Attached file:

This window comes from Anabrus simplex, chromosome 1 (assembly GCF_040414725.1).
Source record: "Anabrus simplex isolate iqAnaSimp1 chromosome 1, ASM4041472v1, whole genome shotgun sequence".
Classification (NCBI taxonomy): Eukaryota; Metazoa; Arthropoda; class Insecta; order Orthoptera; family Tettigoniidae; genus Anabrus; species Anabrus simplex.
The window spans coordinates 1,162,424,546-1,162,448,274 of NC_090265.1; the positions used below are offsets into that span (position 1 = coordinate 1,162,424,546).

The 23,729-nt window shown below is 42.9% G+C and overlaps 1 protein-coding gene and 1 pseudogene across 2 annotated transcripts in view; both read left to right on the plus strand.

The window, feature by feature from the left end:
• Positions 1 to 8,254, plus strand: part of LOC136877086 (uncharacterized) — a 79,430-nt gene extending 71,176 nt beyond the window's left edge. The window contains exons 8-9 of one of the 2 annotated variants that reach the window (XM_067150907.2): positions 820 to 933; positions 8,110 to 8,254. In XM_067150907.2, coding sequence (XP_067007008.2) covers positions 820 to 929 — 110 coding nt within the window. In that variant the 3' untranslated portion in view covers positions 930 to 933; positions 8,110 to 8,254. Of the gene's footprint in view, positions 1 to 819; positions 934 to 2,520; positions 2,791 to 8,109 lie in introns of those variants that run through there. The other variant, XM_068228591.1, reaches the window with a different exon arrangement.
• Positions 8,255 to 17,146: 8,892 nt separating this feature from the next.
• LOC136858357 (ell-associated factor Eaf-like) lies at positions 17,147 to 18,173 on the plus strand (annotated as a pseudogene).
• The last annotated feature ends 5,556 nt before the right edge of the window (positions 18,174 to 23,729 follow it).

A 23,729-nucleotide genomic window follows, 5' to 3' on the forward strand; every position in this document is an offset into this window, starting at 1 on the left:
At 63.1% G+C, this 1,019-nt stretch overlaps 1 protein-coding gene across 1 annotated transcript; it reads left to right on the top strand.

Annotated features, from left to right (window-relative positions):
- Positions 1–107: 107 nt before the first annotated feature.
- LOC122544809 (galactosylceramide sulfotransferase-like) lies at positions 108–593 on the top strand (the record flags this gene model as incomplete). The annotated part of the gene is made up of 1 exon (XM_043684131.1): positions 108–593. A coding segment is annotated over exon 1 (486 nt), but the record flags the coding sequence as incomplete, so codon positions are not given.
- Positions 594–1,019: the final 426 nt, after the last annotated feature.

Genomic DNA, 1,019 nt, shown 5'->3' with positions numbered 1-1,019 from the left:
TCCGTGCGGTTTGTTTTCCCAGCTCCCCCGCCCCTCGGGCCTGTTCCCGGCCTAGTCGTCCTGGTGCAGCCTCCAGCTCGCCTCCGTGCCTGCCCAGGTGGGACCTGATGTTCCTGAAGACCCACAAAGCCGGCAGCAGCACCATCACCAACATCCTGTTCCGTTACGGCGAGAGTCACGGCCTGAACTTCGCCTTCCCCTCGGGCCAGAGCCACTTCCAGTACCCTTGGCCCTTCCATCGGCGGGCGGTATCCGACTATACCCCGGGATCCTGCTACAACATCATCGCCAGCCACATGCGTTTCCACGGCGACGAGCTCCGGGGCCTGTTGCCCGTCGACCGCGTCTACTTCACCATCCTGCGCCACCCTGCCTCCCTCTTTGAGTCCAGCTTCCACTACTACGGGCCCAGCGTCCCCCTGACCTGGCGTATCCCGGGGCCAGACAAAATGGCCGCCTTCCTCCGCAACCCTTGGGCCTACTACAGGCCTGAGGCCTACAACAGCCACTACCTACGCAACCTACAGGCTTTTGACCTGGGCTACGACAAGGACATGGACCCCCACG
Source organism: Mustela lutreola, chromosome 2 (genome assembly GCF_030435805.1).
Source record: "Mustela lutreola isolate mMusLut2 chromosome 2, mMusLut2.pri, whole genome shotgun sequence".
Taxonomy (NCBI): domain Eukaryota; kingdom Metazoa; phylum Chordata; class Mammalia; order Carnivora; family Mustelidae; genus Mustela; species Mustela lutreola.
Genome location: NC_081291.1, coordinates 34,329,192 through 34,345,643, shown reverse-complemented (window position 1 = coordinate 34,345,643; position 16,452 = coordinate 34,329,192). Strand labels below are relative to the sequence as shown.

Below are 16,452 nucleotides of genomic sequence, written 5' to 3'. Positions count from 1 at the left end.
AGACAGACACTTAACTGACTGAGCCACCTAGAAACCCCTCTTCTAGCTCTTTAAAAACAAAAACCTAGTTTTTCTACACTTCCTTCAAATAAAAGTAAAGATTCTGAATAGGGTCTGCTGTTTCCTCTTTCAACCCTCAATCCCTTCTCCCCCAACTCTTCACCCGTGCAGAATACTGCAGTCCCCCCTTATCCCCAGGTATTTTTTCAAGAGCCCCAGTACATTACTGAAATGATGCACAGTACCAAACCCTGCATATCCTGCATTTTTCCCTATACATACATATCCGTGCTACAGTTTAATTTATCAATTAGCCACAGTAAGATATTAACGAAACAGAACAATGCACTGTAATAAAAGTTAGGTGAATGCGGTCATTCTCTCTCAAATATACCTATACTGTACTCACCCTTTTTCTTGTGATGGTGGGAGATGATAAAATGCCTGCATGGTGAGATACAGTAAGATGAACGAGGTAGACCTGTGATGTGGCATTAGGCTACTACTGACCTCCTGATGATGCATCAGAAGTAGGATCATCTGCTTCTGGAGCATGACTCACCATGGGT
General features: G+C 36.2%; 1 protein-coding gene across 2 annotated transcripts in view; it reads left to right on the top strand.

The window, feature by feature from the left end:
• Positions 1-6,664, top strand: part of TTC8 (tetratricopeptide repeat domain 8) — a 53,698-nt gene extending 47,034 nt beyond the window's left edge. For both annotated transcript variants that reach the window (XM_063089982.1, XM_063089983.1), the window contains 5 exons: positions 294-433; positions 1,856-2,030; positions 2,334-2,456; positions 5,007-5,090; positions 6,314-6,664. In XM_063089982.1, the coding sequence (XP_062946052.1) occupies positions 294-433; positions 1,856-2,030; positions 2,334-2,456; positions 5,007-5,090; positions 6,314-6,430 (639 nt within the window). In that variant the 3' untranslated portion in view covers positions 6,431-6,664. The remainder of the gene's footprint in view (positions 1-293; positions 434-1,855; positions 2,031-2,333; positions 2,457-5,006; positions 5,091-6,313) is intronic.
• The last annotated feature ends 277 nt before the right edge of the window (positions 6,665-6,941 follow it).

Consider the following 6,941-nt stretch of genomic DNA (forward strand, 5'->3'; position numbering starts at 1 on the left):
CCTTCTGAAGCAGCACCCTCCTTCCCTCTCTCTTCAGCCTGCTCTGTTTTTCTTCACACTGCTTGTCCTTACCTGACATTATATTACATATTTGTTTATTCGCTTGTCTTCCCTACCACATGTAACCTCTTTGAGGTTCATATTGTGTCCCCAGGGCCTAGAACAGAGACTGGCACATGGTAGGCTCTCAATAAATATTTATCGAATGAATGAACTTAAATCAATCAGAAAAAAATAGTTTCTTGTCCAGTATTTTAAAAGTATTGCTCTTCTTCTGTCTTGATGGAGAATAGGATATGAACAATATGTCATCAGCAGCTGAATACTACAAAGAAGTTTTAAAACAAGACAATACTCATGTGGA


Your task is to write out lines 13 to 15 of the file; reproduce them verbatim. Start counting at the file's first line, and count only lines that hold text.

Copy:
Annotated features, from left to right (window-relative positions):
- Positions 1–107: 107 nt before the first annotated feature.
- LOC122544809 (galactosylceramide sulfotransferase-like) lies at positions 108–593 on the top strand (the record flags this gene model as incomplete). The annotated part of the gene is made up of 1 exon (XM_043684131.1): positions 108–593. A coding segment is annotated over exon 1 (486 nt), but the record flags the coding sequence as incomplete, so codon positions are not given.